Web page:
Tomas, the main male character is gifted for languages, so gifted he is recruited straight from University of Oxford by the British intelligence service MI6. He is young, talented, ambitious, and his wife Berta, living back home in Madrid, though not too happy with her husband’s repeated absences, tags along. She also puts up with Tomas’ unwillingness to speak about his job and the transformation of his psyche after his return from his studies. But one day, Tomas doesn’t come back. Inquiries about him lead to nothing? Is he alive? Should she wait for him? Should she start a new life? How far does love go? How much patience can one expect in the light of zero information.

Berta raises a child on her own, she sees time go by, the Franco era ends, the Cold War ends, and still there is no information about Tomas. The British intelligence service sends her money as a way of compensation, that’s it. Questions haunt her: Had he been deployed to the Falklands to fight as an undercover agent? Did he fight the IRA? Berta is contacted by a strange couple in Spain that seem to threaten her. Is that related to Tomas’ missions?

No knowing how to make sense of the disappearance of a beloved man is Berta’s tragic fate and her life in the midst of a sea of unanswered (unanswerable?) questions are the basic ideas of the novel.  I appreciated the plot and the language, but I found it too long. Berta’s many reflections of her and Tomas’ fate, the description of her conflicting feelings take too much space in the novel to remain interesting until the end. I found this truly sad as I did like the novel as such.

Do you know the Spanish composer Joaquin Rodrigo? You should. Listen to his Concierto de Aranjuez, it conjures a tragic Spanish fate, a heart-braking mood and passionate love:

A Spanish Tragedy in the Embassy’s Office

A Man of Courage and Integrity

Ulrich Schlie: Claus Schenk Graf von Stauffenberg. Biographie ISBN 978-3-451-03147-2 ⭐️⭐️⭐️⭐️⭐️ Carl Schenk Graf von Stauffenberg’s world and mine are some 70 years apart, and this may explain my harsh judgment of his person and the motives that led him to lead the 1944 putsch against Adolf Hitler. I still don’t like Sophie von Bechtolsheim’s book that I reviewed in my previous post, but this biography gave me a much better and much-needed understanding on who Stauffenbergwas and what drove him to try to kill Hitler.

Stauffenberg was a patriot in a positive sense. As a member of the German nobility, he had very high ethic standards, some of which we have come to consider typically German: industriousness, personal honour, discipline and last but not least a deep emotional bond to Germany. As a student he initially wanted to become an architect and in a school essay he wrote that “every building should be considered a temple dedicated to the German people and fatherland.” Now you may smile just as I did, but I perfectly understand what the young man meant. A certain naive idealism is not uncommon at the age of 14, and his generation was convinced that Germany had a special destiny.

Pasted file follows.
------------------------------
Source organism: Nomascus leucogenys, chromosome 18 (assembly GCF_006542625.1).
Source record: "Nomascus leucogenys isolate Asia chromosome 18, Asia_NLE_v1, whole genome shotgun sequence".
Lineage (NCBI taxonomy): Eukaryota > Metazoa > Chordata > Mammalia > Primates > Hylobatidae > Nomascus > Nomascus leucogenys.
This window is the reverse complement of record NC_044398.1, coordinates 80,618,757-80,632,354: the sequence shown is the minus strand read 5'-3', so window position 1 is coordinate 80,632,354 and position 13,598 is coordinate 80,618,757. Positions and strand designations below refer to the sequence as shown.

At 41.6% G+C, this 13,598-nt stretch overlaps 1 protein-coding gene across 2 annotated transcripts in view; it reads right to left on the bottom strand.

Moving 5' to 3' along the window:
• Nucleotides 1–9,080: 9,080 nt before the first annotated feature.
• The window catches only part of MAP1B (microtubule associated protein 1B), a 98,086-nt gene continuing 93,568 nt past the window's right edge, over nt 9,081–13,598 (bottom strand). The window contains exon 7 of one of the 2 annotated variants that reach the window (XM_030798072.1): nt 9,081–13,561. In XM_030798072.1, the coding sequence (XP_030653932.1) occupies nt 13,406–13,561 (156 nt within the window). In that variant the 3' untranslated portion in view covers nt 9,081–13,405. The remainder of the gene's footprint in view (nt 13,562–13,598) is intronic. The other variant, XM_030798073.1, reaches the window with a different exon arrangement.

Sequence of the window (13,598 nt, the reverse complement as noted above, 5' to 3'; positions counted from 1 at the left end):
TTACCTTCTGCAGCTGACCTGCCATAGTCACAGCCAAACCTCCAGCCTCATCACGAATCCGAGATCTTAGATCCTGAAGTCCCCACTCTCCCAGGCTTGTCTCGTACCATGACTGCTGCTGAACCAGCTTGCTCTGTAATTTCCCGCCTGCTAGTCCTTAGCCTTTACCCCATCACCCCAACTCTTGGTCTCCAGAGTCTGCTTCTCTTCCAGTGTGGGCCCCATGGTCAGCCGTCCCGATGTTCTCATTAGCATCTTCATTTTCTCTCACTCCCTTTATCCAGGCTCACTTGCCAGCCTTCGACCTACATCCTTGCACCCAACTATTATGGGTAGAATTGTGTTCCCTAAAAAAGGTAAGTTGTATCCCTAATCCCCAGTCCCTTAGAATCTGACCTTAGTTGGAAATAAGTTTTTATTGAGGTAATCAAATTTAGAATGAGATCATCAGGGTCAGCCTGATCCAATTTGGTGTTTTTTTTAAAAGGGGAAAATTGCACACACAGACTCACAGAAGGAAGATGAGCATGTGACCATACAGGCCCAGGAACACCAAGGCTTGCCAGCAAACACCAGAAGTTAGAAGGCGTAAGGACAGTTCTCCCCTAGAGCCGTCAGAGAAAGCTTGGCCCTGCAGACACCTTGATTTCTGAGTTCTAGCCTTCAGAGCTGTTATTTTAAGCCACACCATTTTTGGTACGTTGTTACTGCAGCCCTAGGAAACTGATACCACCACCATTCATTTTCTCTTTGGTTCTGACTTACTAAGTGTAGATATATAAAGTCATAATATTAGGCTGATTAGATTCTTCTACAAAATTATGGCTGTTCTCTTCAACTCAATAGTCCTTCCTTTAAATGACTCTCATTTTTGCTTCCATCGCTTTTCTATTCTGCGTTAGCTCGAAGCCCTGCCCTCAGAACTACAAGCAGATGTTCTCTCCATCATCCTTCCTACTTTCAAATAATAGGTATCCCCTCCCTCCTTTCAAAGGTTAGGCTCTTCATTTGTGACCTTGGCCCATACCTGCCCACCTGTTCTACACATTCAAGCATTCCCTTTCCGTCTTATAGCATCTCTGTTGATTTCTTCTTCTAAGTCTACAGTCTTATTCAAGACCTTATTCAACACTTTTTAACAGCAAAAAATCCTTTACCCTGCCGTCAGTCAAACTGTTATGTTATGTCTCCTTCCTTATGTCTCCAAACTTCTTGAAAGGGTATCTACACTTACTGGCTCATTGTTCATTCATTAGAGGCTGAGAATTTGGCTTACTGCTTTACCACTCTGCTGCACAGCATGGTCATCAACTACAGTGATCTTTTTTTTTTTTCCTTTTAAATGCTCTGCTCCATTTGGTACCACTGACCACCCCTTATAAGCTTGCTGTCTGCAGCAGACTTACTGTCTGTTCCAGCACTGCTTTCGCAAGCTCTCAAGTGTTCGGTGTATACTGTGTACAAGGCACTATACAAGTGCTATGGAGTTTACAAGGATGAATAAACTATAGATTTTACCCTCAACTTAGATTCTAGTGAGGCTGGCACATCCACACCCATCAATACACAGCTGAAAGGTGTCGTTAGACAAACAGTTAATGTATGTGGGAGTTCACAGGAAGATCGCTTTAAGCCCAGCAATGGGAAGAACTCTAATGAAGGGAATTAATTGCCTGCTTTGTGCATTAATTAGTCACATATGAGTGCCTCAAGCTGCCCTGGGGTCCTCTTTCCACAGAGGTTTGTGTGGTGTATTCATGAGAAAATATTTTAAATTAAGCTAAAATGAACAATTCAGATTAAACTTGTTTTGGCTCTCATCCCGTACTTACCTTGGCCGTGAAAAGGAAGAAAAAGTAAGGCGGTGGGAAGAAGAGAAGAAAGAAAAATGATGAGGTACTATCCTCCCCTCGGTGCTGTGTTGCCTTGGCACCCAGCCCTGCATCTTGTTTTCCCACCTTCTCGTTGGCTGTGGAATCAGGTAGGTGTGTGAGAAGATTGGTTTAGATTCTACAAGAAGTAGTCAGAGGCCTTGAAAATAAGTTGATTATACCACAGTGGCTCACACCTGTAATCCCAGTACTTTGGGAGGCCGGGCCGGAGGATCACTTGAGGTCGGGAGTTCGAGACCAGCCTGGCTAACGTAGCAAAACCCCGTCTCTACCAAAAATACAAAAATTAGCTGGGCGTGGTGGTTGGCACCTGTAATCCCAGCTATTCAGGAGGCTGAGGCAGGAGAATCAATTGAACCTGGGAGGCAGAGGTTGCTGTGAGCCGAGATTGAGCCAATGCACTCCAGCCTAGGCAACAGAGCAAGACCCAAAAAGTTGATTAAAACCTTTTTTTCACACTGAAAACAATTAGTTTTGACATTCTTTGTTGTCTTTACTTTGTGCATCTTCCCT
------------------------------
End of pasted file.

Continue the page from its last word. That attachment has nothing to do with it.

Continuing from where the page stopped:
From his early youth on Stauffenberg had been influenced by the German poet Stefan George as Schlie points out. George was en vogue and emphasized the unity of life with one’s life’s purpose (Einheit von Leben und Werk). One of his poems “Clandestine Germany” (Geheimes Deutschland) announced a new kind of order, a state founded on the preeminence of spiritual elements. That “clandestine Germany” could be constructed as an alternative to the political system in Germany after World War I, the Weimar Republic, as an alternative also to its economic model of unrestricted capitalism, and as the chance for a spiritual rebirth after the disastrous defeat of 1918. Nothing in George’s ideas suggest a sympathy for the growing Nazi movement. George saw himself as a new source of German nationalism, but he abhorred the vulgarity and the violence the Nazis stood for.

George was a poet however and not a politician or a political scientist. He didn’t work out a blueprint for a new German state or for the revolution necessary to bring that new state about. It was less a plan than a dream. This may explain why Stauffenberg had a reasonably solid plan for the attack against Hitler and the following putsch, but little idea on what Germany would or should look like once the Nazis had been driven from power. Too many uncertainties remained during the planning phase in 1943/44.

How would the Allies react? A quick cease-fire would perhaps make the putsch acceptable to the majority of the Germans, but would the Allies play along? And if so, under which conditions? An unconditional surrender would have been unacceptable for Stauffenberg and his co-conspirators as this would mean repeating the mistakes of the Treaty of Versailles, one of the reasons why the Nazis found a receptive audience in the 1920s. The Allies however showed no interest whatsoever in the conspirators’ plans.

Stauffenberg decided early in his life to join the army and become an officer. He saw it the best way to fulfill his personal ideals: to serve the state and to be ready to sacrifice his life for Germany. Stauffenberg had found the purpose of his life. It was only later that he realized that this state and with it Germany as a whole had been hijacked and perverted by the Nazis. His wish to overthrow the Nazis can be understood as a continuation of his actual mission. He and his co-conspirators would turn back the wheel of history and return to those German values Stauffenberg had taken up from Stefan George.

As important as George’s influence was for Stauffenberg as an intellectual stimulation, his political consciousness however was shaped just as much by current political affairs: the failure of the parliamentarian democracy of Weimar to provide for a secure, politically and economically stable environment in which Germany could prosper. Much has been said about why the Weimar Republic failed, suffice to say that the reasons were numerous and the political-philosophical mindset of most Germans was only one reason. To Stauffenberg and many others the armed forces appeared as the only anchor of stability. It emphasized courage, self-sacrifice, honour and discipline, four virtues mostly absent from the debates in the Reichstag. It it is these two elements that makes a military dictatorship attractive to many even today.